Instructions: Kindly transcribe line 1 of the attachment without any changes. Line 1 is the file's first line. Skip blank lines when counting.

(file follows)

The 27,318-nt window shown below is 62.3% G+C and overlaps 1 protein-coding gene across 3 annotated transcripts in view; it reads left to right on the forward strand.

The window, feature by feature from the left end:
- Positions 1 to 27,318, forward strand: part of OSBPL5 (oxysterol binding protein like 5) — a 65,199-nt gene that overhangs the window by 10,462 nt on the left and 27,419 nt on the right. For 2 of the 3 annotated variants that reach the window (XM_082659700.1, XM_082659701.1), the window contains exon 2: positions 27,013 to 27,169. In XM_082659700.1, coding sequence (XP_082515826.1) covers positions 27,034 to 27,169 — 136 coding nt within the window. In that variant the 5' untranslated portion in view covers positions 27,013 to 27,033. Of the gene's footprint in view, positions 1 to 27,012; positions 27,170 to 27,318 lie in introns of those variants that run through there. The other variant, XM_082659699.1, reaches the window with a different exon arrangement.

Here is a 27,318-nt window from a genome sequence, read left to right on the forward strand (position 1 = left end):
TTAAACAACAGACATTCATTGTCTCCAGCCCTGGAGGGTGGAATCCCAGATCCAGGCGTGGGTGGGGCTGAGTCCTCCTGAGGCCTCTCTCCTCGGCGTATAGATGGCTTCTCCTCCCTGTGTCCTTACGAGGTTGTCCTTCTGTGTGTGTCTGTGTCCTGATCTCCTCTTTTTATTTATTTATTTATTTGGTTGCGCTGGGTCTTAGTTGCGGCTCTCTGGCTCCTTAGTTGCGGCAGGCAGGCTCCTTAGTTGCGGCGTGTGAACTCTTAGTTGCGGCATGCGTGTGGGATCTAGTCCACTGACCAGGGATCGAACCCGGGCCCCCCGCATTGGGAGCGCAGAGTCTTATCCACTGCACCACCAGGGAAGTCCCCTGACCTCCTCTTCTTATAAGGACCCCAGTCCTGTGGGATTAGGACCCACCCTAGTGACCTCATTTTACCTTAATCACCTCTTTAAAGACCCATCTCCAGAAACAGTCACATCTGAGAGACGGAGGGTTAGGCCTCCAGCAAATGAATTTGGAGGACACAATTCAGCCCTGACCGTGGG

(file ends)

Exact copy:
The 27,318-nt window shown below is 62.3% G+C and overlaps 1 protein-coding gene across 3 annotated transcripts in view; it reads left to right on the forward strand.